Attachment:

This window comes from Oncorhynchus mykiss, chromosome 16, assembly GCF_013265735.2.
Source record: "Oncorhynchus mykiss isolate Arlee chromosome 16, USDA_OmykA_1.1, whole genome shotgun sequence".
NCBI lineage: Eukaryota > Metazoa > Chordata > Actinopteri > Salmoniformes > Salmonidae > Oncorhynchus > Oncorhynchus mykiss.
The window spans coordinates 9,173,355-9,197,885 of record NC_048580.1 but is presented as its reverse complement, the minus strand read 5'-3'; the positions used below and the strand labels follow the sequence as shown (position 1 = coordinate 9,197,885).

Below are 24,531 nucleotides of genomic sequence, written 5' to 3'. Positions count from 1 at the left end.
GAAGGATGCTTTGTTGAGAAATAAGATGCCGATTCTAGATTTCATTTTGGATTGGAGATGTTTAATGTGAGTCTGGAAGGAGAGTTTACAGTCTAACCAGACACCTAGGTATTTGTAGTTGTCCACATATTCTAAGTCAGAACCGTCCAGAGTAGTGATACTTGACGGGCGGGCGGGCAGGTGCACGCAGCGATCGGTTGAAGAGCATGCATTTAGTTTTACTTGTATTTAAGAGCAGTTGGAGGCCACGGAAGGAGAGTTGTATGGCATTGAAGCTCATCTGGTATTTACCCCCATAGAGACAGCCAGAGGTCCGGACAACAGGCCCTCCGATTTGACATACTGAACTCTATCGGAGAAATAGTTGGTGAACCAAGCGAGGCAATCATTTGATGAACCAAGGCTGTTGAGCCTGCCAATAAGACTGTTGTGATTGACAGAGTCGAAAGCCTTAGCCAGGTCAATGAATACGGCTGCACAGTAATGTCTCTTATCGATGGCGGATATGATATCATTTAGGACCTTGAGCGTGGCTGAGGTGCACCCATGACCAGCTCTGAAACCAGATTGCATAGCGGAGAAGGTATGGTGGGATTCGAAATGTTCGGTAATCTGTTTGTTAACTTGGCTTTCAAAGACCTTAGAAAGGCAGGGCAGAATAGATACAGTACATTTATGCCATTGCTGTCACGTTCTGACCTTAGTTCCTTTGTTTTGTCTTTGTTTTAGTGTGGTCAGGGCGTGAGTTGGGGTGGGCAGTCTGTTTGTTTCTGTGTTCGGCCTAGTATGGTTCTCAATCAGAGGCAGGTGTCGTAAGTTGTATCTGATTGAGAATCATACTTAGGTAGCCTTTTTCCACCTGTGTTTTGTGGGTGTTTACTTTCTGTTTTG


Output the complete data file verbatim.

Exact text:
This window comes from Oncorhynchus mykiss, chromosome 16, assembly GCF_013265735.2.
Source record: "Oncorhynchus mykiss isolate Arlee chromosome 16, USDA_OmykA_1.1, whole genome shotgun sequence".
NCBI lineage: Eukaryota > Metazoa > Chordata > Actinopteri > Salmoniformes > Salmonidae > Oncorhynchus > Oncorhynchus mykiss.
The window spans coordinates 9,173,355-9,197,885 of record NC_048580.1 but is presented as its reverse complement, the minus strand read 5'-3'; the positions used below and the strand labels follow the sequence as shown (position 1 = coordinate 9,197,885).

Below are 24,531 nucleotides of genomic sequence, written 5' to 3'. Positions count from 1 at the left end.
GAAGGATGCTTTGTTGAGAAATAAGATGCCGATTCTAGATTTCATTTTGGATTGGAGATGTTTAATGTGAGTCTGGAAGGAGAGTTTACAGTCTAACCAGACACCTAGGTATTTGTAGTTGTCCACATATTCTAAGTCAGAACCGTCCAGAGTAGTGATACTTGACGGGCGGGCGGGCAGGTGCACGCAGCGATCGGTTGAAGAGCATGCATTTAGTTTTACTTGTATTTAAGAGCAGTTGGAGGCCACGGAAGGAGAGTTGTATGGCATTGAAGCTCATCTGGTATTTACCCCCATAGAGACAGCCAGAGGTCCGGACAACAGGCCCTCCGATTTGACATACTGAACTCTATCGGAGAAATAGTTGGTGAACCAAGCGAGGCAATCATTTGATGAACCAAGGCTGTTGAGCCTGCCAATAAGACTGTTGTGATTGACAGAGTCGAAAGCCTTAGCCAGGTCAATGAATACGGCTGCACAGTAATGTCTCTTATCGATGGCGGATATGATATCATTTAGGACCTTGAGCGTGGCTGAGGTGCACCCATGACCAGCTCTGAAACCAGATTGCATAGCGGAGAAGGTATGGTGGGATTCGAAATGTTCGGTAATCTGTTTGTTAACTTGGCTTTCAAAGACCTTAGAAAGGCAGGGCAGAATAGATACAGTACATTTATGCCATTGCTGTCACGTTCTGACCTTAGTTCCTTTGTTTTGTCTTTGTTTTAGTGTGGTCAGGGCGTGAGTTGGGGTGGGCAGTCTGTTTGTTTCTGTGTTCGGCCTAGTATGGTTCTCAATCAGAGGCAGGTGTCGTAAGTTGTATCTGATTGAGAATCATACTTAGGTAGCCTTTTTCCACCTGTGTTTTGTGGGTGTTTACTTTCTGTTTTG